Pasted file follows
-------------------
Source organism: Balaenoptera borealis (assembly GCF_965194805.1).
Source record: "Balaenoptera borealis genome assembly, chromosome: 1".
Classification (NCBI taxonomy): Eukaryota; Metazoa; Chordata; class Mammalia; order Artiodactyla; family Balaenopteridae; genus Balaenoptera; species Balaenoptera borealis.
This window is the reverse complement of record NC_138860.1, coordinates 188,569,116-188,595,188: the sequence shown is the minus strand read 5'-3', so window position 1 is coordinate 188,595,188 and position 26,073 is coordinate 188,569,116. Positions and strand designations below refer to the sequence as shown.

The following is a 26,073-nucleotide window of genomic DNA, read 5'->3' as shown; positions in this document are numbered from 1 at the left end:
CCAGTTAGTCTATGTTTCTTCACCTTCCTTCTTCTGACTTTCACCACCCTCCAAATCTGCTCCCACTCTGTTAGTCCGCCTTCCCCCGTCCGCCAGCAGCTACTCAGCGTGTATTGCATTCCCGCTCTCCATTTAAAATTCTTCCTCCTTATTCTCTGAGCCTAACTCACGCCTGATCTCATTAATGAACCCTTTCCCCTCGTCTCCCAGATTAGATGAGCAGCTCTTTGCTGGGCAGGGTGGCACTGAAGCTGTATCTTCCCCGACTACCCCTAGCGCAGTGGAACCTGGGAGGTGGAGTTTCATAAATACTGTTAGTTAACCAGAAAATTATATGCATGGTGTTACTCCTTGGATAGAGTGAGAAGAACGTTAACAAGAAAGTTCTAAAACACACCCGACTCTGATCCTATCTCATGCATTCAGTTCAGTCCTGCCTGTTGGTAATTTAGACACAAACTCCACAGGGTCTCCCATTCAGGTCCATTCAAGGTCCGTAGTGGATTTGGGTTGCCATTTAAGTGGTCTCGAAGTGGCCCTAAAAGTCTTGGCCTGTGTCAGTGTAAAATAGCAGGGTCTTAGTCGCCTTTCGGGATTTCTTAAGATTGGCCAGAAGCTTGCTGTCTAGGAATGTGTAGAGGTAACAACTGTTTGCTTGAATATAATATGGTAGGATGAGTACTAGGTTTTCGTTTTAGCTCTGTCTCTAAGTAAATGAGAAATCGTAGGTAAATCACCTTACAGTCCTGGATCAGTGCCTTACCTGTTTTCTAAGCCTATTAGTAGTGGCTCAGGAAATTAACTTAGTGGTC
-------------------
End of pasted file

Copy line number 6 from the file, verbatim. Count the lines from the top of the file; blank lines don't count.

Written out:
CCAGTTAGTCTATGTTTCTTCACCTTCCTTCTTCTGACTTTCACCACCCTCCAAATCTGCTCCCACTCTGTTAGTCCGCCTTCCCCCGTCCGCCAGCAGCTACTCAGCGTGTATTGCATTCCCGCTCTCCATTTAAAATTCTTCCTCCTTATTCTCTGAGCCTAACTCACGCCTGATCTCATTAATGAACCCTTTCCCCTCGTCTCCCAGATTAGATGAGCAGCTCTTTGCTGGGCAGGGTGGCACTGAAGCTGTATCTTCCCCGACTACCCCTAGCGCAGTGGAACCTGGGAGGTGGAGTTTCATAAATACTGTTAGTTAACCAGAAAATTATATGCATGGTGTTACTCCTTGGATAGAGTGAGAAGAACGTTAACAAGAAAGTTCTAAAACACACCCGACTCTGATCCTATCTCATGCATTCAGTTCAGTCCTGCCTGTTGGTAATTTAGACACAAACTCCACAGGGTCTCCCATTCAGGTCCATTCAAGGTCCGTAGTGGATTTGGGTTGCCATTTAAGTGGTCTCGAAGTGGCCCTAAAAGTCTTGGCCTGTGTCAGTGTAAAATAGCAGGGTCTTAGTCGCCTTTCGGGATTTCTTAAGATTGGCCAGAAGCTTGCTGTCTAGGAATGTGTAGAGGTAACAACTGTTTGCTTGAATATAATATGGTAGGATGAGTACTAGGTTTTCGTTTTAGCTCTGTCTCTAAGTAAATGAGAAATCGTAGGTAAATCACCTTACAGTCCTGGATCAGTGCCTTACCTGTTTTCTAAGCCTATTAGTAGTGGCTCAGGAAATTAACTTAGTGGTC